So I said yes.

I’ve been to two meetings so far, with one coming up in a couple of weeks. Each partner has a different style. Some focus on one area, others focus on different areas. But they all have something valuable to say. Additionally, I’ve become a better critique partner as well.

And I think my writing will show a vast improvement!

12_9 miriam Cover_Miriams SurrenderJosh Lowenstein is a successful architect, hired to redesign the alumni club of a posh, private school in New York. He is strong, capable and knows the best way to do everything. Except let another woman in.

Miriam Goldberg is the Assistant Director of Outreach, and is Josh’s day-to-day contact for the redesign. She’s taken care of everyone around her, and forgotten how to let someone else take care of her.

With a tumultuous history, neither one is prepared to work together. As they get to know each other, the animosity disappears, but Josh is hiding something from Miriam and its discovery has the possibility of destroying their relationship. Only when they are both able to let the other in, and release some of the control they exert over everything, will they be able to see if their love can survive.

Enjoy an excerpt:

“I should probably go and let you get some sleep. I’ll pick you up Saturday around 11?”

“Perfect. I hope I’ll be recovered by then.”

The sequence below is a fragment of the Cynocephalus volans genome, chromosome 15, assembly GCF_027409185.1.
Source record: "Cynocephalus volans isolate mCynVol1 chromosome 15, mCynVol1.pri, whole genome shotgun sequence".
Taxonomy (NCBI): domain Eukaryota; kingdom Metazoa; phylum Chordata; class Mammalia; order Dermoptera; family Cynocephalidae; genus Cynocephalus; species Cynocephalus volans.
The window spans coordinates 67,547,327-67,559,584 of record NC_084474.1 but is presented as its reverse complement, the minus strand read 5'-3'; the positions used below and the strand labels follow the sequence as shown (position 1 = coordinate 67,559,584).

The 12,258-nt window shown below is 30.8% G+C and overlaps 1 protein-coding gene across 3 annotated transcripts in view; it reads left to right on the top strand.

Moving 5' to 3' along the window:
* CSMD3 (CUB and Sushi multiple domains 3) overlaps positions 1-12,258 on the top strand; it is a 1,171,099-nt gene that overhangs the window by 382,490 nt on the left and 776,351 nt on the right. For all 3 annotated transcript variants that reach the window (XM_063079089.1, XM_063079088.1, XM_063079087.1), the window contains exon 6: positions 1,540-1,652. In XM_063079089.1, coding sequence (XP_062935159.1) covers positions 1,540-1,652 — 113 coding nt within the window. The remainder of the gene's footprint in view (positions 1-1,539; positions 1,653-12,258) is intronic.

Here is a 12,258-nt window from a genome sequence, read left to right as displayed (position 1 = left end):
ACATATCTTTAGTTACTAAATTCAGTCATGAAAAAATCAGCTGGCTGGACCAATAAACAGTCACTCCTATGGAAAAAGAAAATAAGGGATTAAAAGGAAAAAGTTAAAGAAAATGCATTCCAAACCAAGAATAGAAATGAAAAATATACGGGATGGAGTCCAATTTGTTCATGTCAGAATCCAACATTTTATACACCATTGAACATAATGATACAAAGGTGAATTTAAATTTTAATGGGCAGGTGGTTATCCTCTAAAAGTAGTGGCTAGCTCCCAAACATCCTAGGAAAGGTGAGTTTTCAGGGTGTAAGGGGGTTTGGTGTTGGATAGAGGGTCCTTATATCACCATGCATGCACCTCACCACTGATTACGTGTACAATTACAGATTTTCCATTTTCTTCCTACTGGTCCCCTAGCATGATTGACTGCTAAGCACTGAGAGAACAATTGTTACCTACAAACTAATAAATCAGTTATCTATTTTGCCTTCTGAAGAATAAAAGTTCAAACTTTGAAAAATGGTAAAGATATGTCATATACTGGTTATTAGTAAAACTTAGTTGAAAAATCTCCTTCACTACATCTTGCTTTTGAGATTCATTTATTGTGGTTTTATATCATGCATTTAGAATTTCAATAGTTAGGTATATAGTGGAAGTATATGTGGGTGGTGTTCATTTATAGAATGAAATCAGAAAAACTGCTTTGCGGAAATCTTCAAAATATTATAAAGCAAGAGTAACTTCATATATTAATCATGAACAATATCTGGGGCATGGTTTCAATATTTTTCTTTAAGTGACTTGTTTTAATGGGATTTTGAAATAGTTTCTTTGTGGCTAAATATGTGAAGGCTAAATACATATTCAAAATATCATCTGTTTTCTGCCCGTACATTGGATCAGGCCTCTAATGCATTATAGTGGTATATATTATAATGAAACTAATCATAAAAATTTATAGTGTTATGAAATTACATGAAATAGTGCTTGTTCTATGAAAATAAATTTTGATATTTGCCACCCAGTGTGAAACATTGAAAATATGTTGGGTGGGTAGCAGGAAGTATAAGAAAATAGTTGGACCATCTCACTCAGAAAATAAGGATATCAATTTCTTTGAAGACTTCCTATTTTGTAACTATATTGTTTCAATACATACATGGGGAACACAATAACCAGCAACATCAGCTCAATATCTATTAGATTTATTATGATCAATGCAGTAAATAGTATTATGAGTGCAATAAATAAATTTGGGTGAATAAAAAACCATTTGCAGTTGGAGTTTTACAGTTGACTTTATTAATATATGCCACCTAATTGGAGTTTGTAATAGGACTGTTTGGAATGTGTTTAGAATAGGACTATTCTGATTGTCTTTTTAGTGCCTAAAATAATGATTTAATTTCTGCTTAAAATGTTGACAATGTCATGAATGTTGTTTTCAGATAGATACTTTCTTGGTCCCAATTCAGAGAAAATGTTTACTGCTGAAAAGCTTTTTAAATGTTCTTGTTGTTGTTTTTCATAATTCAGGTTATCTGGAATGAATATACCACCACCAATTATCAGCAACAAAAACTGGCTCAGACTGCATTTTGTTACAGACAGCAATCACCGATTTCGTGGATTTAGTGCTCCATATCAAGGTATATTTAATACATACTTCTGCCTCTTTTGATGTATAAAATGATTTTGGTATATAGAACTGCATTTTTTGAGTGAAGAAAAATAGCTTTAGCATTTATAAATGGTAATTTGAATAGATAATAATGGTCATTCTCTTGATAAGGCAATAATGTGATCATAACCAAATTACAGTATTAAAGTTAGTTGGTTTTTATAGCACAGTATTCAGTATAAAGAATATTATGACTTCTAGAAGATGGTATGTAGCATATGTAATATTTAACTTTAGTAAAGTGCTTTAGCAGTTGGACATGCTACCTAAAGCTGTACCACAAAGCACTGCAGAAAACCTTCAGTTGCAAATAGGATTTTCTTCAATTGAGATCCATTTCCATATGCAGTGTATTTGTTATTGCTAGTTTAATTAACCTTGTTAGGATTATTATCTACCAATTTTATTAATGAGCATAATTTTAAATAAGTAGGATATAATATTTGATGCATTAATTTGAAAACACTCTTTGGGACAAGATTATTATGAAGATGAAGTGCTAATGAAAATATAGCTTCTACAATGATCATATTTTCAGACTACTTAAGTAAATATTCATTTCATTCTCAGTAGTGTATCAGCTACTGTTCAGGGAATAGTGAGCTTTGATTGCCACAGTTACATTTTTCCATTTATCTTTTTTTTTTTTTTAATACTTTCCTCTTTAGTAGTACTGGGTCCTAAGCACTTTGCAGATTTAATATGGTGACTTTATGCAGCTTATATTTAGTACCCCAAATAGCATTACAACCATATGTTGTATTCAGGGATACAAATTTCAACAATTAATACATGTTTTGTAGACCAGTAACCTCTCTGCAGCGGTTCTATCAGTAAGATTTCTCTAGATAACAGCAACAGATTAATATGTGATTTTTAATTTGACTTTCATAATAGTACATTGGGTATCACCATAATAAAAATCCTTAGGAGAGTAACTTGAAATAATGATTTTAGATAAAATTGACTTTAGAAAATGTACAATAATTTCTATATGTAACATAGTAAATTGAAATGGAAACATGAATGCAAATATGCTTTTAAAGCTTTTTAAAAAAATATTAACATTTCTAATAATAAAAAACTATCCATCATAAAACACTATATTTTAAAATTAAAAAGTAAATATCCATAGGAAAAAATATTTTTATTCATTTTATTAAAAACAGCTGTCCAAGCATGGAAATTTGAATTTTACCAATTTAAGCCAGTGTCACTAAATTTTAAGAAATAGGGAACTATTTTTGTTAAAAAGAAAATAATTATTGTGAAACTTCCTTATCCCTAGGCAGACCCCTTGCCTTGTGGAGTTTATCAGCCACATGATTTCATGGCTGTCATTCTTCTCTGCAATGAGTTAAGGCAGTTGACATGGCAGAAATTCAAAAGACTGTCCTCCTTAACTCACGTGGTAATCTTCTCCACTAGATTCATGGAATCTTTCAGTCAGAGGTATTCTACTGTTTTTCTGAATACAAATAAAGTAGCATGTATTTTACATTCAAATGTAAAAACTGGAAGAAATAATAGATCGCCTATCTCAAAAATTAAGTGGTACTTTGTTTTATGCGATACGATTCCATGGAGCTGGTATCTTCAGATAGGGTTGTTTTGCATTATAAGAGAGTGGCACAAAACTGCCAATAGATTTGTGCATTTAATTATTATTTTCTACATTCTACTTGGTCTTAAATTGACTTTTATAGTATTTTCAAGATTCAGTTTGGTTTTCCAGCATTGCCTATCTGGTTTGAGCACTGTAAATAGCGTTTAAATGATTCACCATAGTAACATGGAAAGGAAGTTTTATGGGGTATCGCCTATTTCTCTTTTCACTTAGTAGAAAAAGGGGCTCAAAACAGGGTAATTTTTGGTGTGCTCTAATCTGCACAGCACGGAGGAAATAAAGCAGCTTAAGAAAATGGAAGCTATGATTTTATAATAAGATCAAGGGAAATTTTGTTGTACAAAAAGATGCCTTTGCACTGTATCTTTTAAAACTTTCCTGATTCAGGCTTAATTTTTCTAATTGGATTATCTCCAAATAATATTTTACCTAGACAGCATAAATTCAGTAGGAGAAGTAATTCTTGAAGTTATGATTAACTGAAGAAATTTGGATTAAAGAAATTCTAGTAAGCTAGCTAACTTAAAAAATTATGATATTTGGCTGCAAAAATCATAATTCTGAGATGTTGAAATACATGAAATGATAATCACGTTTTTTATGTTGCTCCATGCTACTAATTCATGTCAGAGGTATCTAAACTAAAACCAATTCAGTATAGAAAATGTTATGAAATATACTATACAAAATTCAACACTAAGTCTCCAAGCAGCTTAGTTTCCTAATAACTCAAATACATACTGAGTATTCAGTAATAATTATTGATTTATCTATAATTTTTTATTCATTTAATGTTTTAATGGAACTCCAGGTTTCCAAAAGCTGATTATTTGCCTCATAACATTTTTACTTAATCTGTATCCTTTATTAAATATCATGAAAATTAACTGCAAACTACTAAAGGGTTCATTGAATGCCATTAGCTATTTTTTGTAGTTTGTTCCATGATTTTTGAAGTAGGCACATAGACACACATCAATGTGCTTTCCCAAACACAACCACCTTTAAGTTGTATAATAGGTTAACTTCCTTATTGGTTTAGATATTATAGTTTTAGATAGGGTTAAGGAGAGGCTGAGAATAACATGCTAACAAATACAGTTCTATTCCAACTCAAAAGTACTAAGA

He laughed, kissed her cheek and let himself out the door.

She put her hand to her cheek. His lips barely touched the skin, yet her cheek burned as if he’d branded her. They’d been warm and dry against her face. What would they be like against her lips? She leaned against the door and listened for the ding of the elevator’s arrival. It was whisking away the man she grew more attached to each time she was with him. She gripped the doorknob and willed herself not to turn it, not to open the door, not to run after him.

The elevator dinged. He’d kissed her.


Her cheek? Did he kiss her cheek? Oh hell. What was he, fourteen?

Josh continued to berate himself in silence as he flagged a taxi outside her building. He gave his apartment address to the driver and stared out the window.

Why didn’t he kiss her lips, like a man? Like a man who was attracted to a delectable woman.

He didn’t have a good answer for that question, except their relationship was new and he was still working things out.

She’d asked for his assistance and he’d run to her. It’s what he did. He helped people, and helping Miriam gave him a satisfaction deep in his soul. By aiding her, he established a connection between his heart and hers, except he couldn’t tell her.